Vronsky followed the guard to the carriage, and at the door of the compartment he stopped short to make room for a lady who was getting out.
With the insight of a man of the world, from one glance at this lady’s appearance Vronsky classified her as belonging to the best society. He begged pardon, and was getting into the carriage, but felt he must glance at her once more; not that she was very beautiful, not on account of the elegance and modest grace which were apparent in her whole figure, but because in the expression of her charming face, as she passed close by him, there was something peculiarly caressing and soft. As he looked round, she too turned her head. Her shining gray eyes, that looked dark from the thick lashes, rested with friendly attention on his face, as though she were recognizing him, and then promptly turned away to the passing crowd, as though seeking someone. In that brief look Vronsky had time to notice the suppressed eagerness which played over her face, and flitted between the brilliant eyes and the faint smile that curved her red lips. It was as though her nature were so brimming over with something that against her will it showed itself now in the flash of her eyes, and now in her smile. Deliberately she shrouded the light in her eyes, but it shone against her will in the faintly perceptible smile.
Vronsky stepped into the carriage. His mother, a dried-up old lady with black eyes and ringlets, screwed up her eyes, scanning her son, and smiled slightly with her thin lips. Getting up from the seat and handing her maid a bag, she gave her little wrinkled hand to her son to kiss, and lifting his head from her hand, kissed him on the cheek.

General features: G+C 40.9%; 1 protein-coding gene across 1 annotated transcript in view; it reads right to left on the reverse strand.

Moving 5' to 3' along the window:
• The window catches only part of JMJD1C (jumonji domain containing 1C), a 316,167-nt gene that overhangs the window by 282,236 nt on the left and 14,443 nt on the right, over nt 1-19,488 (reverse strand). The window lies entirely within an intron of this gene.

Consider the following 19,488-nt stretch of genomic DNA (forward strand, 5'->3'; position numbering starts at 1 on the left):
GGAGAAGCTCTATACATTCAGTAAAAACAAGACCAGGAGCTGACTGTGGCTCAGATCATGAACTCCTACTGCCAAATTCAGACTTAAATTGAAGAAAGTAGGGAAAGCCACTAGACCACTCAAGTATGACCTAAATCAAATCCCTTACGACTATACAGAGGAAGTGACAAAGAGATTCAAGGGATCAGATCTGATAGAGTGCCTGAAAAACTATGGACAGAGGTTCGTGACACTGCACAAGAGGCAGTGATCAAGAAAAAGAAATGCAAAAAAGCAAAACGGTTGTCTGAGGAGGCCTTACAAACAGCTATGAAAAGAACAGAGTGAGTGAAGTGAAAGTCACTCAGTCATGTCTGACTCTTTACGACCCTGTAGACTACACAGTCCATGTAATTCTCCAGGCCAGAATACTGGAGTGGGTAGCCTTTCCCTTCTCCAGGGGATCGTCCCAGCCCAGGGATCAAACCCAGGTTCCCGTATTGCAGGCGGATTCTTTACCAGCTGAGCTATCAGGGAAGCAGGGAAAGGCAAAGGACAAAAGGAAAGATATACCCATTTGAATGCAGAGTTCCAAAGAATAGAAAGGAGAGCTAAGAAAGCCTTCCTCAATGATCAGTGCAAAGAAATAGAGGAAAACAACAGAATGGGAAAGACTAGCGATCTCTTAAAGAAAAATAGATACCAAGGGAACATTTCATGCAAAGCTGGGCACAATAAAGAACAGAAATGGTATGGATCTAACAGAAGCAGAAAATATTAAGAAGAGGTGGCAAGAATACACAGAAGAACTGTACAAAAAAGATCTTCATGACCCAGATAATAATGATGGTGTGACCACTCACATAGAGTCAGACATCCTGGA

“You got my telegram? Quite well? Thank God.”
“You had a good journey?” said her son, sitting down beside her, and involuntarily listening to a woman’s voice outside the door. He knew it was the voice of the lady he had met at the door.
“All the same I don’t agree with you,” said the lady’s voice.
“It’s the Petersburg view, madame.”
“Not Petersburg, but simply feminine,” she responded.
“Well, well, allow me to kiss your hand.”
“Good-bye, Ivan Petrovitch. And could you see if my brother is here, and send him to me?” said the lady in the doorway, and stepped back again into the compartment.
“Well, have you found your brother?” said Countess Vronskaya, addressing the lady.
Vronsky understood now that this was Madame Karenina.
“Your brother is here,” he said, standing up. “Excuse me, I did not know you, and, indeed, our acquaintance was so slight,” said Vronsky, bowing, “that no doubt you do not remember me.”
“Oh, no,” said she, “I should have known you because your mother and I have been talking, I think, of nothing but you all the way.” As she spoke she let the eagerness that would insist on coming out show itself in her smile. “And still no sign of my brother.”
“Do call him, Alexey,” said the old countess. Vronsky stepped out onto the platform and shouted:
Madame Karenina, however, did not wait for her brother, but catching sight of him she stepped out with her light, resolute step. And as soon as her brother had reached her, with a gesture that struck Vronsky by its decision and its grace, she flung her left arm around his neck, drew him rapidly to her, and kissed him warmly. Vronsky gazed, never taking his eyes from her, and smiled, he could not have said why. But recollecting that his mother was waiting for him, he went back again into the carriage.